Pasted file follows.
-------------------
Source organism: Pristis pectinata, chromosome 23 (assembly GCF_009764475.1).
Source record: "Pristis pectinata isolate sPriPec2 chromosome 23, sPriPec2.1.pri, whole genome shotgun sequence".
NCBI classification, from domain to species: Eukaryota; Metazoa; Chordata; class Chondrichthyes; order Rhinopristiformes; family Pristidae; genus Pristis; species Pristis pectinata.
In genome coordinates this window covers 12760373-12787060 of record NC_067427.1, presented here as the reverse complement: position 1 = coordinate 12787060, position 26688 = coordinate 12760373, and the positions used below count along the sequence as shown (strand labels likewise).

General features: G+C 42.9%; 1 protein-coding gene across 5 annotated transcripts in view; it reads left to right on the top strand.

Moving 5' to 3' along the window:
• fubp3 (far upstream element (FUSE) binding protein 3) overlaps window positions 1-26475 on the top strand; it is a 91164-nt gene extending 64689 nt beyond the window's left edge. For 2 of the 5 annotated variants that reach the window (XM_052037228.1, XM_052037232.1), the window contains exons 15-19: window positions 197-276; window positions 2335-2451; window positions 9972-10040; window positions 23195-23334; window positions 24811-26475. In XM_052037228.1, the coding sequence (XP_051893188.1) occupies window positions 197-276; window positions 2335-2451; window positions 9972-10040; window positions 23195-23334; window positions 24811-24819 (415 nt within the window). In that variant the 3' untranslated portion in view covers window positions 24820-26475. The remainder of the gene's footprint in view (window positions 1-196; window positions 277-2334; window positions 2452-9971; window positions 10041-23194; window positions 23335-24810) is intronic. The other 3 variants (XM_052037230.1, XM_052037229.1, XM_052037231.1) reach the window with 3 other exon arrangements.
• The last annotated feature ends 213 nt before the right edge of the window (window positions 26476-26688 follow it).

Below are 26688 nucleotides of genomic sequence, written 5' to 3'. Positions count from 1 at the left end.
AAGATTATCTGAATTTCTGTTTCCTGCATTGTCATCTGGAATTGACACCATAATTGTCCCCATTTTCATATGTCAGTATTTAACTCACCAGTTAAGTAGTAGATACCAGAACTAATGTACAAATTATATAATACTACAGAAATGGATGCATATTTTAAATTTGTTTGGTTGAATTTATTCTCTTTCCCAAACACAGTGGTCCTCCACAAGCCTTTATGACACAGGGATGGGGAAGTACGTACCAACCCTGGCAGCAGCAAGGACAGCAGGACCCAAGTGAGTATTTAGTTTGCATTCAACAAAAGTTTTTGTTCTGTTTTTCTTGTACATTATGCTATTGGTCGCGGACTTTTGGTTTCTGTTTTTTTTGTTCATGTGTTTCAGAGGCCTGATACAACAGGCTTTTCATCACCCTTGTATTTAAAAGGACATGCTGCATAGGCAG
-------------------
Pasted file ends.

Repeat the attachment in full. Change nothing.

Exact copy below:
Source organism: Pristis pectinata, chromosome 23 (assembly GCF_009764475.1).
Source record: "Pristis pectinata isolate sPriPec2 chromosome 23, sPriPec2.1.pri, whole genome shotgun sequence".
NCBI classification, from domain to species: Eukaryota; Metazoa; Chordata; class Chondrichthyes; order Rhinopristiformes; family Pristidae; genus Pristis; species Pristis pectinata.
In genome coordinates this window covers 12760373-12787060 of record NC_067427.1, presented here as the reverse complement: position 1 = coordinate 12787060, position 26688 = coordinate 12760373, and the positions used below count along the sequence as shown (strand labels likewise).

General features: G+C 42.9%; 1 protein-coding gene across 5 annotated transcripts in view; it reads left to right on the top strand.

Moving 5' to 3' along the window:
• fubp3 (far upstream element (FUSE) binding protein 3) overlaps window positions 1-26475 on the top strand; it is a 91164-nt gene extending 64689 nt beyond the window's left edge. For 2 of the 5 annotated variants that reach the window (XM_052037228.1, XM_052037232.1), the window contains exons 15-19: window positions 197-276; window positions 2335-2451; window positions 9972-10040; window positions 23195-23334; window positions 24811-26475. In XM_052037228.1, the coding sequence (XP_051893188.1) occupies window positions 197-276; window positions 2335-2451; window positions 9972-10040; window positions 23195-23334; window positions 24811-24819 (415 nt within the window). In that variant the 3' untranslated portion in view covers window positions 24820-26475. The remainder of the gene's footprint in view (window positions 1-196; window positions 277-2334; window positions 2452-9971; window positions 10041-23194; window positions 23335-24810) is intronic. The other 3 variants (XM_052037230.1, XM_052037229.1, XM_052037231.1) reach the window with 3 other exon arrangements.
• The last annotated feature ends 213 nt before the right edge of the window (window positions 26476-26688 follow it).

Below are 26688 nucleotides of genomic sequence, written 5' to 3'. Positions count from 1 at the left end.
AAGATTATCTGAATTTCTGTTTCCTGCATTGTCATCTGGAATTGACACCATAATTGTCCCCATTTTCATATGTCAGTATTTAACTCACCAGTTAAGTAGTAGATACCAGAACTAATGTACAAATTATATAATACTACAGAAATGGATGCATATTTTAAATTTGTTTGGTTGAATTTATTCTCTTTCCCAAACACAGTGGTCCTCCACAAGCCTTTATGACACAGGGATGGGGAAGTACGTACCAACCCTGGCAGCAGCAAGGACAGCAGGACCCAAGTGAGTATTTAGTTTGCATTCAACAAAAGTTTTTGTTCTGTTTTTCTTGTACATTATGCTATTGGTCGCGGACTTTTGGTTTCTGTTTTTTTTGTTCATGTGTTTCAGAGGCCTGATACAACAGGCTTTTCATCACCCTTGTATTTAAAAGGACATGCTGCATAGGCAG